I can’t decide whether I think Natural England is incompetent or institutionally corrupt. Maybe it’s both? Have a read and see what you think.
Following on from the blog I wrote on Monday where it had become apparent that Natural England had altered the terms of its hen harrier diversionary feeding licence to permit the feeding of hen harriers during the incubation period instead of the nestling period, and that this was done at exactly the same time that North Yorkshire Police were investigating the Swinton Estate for alleged disturbance of hen harriers after an employee, accompanied by a Natural England employee, was observed apparently diversionary feeding hen harriers during the incubation period (here), there are now further developments.
According to a news article in today’s Ends Report, Natural England has claimed that it rewrote the guidelines “as a matter of course, not as a reaction to the news of the nest at Swinton Estate being fed earlier than usual”.
I’m going to reproduce the Ends Report news article here because it contains a fascinating statement from Natural England which leads on to more questions about what, exactly, has been going on at Swinton Estate over the last few years.
Here’s the article:
Natural England has denied it changed its guidance on the feeding of hen harriers after the police launched an investigation for the alleged disturbance of breeding hen harriers through diversionary feeding without a licence.
If licensed by Natural England, landowners are allowed to provide substitute food to hen harriers near their nesting sites to reduce predation of red grouse.
One of the conditions of such licences had been that diversionary feeding may only begin once the hen harrier’s eggs have hatched.
But in April, two individuals were filmed at Swinton Estate grouse moor in North Yorkshire, apparently placing out food for the breeding adults as part of a diversionary feeding scheme. This was during the incubation stage, when the hen harrier’s eggs had not yet hatched.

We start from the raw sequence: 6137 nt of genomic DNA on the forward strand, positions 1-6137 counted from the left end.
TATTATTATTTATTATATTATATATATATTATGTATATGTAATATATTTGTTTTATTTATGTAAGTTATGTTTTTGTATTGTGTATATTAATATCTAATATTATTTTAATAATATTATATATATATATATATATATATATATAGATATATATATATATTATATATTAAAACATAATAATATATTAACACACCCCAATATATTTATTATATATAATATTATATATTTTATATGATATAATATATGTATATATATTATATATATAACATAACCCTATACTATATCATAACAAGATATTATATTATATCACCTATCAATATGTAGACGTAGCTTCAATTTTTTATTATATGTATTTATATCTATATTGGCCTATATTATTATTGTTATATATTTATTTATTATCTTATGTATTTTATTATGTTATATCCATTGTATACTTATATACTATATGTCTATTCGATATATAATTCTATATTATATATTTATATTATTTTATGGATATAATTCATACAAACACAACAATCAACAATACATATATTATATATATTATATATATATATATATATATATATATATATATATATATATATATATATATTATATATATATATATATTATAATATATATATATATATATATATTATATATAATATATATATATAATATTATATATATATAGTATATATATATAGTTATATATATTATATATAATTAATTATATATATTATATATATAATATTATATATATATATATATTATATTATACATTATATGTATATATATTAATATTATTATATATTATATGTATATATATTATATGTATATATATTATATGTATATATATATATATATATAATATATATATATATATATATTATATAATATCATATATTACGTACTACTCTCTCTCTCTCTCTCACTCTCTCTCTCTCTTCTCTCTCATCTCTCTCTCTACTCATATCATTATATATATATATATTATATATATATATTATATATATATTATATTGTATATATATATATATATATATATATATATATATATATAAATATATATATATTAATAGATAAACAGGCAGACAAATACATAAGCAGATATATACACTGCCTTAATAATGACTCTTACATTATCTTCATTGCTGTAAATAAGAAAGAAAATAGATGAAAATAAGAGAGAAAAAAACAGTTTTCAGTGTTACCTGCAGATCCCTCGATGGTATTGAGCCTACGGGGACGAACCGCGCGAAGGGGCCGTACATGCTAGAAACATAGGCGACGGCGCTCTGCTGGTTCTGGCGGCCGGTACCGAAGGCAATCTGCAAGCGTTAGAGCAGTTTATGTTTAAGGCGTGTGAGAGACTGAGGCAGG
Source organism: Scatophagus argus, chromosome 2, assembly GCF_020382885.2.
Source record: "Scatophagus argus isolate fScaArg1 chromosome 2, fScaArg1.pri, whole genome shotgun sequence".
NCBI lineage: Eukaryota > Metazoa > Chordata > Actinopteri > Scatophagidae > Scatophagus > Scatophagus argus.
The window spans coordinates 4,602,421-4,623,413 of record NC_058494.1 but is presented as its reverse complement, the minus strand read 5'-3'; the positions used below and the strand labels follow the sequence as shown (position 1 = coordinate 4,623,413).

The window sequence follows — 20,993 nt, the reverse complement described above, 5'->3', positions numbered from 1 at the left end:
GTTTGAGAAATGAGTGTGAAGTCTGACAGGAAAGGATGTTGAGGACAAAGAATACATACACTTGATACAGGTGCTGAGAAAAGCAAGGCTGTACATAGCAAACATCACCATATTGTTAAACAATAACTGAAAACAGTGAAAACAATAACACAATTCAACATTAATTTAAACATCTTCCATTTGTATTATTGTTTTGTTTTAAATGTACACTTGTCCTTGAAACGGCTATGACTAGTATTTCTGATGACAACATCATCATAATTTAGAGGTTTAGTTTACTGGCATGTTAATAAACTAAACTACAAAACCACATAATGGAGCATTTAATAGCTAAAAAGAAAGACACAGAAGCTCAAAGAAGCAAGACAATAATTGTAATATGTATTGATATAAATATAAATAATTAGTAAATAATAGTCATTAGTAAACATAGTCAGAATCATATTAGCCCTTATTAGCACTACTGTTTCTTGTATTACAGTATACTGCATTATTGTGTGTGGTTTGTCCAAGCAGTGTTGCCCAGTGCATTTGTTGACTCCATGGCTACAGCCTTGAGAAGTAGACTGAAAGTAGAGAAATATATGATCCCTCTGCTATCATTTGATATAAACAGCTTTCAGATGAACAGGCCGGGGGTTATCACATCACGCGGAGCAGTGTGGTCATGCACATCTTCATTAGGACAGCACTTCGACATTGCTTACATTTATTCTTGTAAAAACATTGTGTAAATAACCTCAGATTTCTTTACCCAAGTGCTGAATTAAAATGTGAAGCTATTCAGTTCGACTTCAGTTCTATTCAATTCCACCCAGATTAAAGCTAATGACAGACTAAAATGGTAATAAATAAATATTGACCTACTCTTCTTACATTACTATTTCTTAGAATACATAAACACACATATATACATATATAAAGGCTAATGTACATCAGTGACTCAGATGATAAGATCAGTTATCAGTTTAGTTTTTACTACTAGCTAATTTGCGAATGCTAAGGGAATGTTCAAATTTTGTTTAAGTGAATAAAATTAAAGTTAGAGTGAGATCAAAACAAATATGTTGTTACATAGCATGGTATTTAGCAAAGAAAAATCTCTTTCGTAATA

Raptor conservationist Ruth Tingay lodged a Freedom of Information request with Natural England, which revealed that Swinton Estate did not have a diversionary feeding licence in 2021.
According to Natural England, this meant that technically there has not been a breach of the CL25 licence, “because a licence hadn’t been issued”.
Therefore, the wildlife regulator said it was not in a position to take enforcement action and the case was instead passed to North Yorkshire Police for an investigation into alleged offences under the Wildlife & Countryside Act.
However, Natural England then changed its guidance in May to allow diversionary feeding during the incubation period.
Tingay said Natural England had been “sneaky” in “rewriting the rules at the same time as your star grouse shooting estate is under police investigation for alleged hen harrier disturbance because hen harriers were being fed during the incubation period”.
However, responding to these allegations, Natural England said the guidelines were changed “as a matter of course, not as a reaction to the news of the nest at Swinton Estate being fed earlier than usual”.
The regulator said that the guidelines were changed in relation to the welfare of the birds, and that new evidence suggests that feeding once the birds had a full clutch of eggs “did not increase the risk of desertion”.
According to Natural England, the research – funded by NatureScot – shows that even installing a camera 30cm from a nest with eggs or chicks did not result in any failures that could be attributed to the nest visits.
A Natural England spokesperson said that the nest at Swinton Estate that was fed early has now fledged five chicks, and that the estate has helped feed 28 chicks successfully in recent years.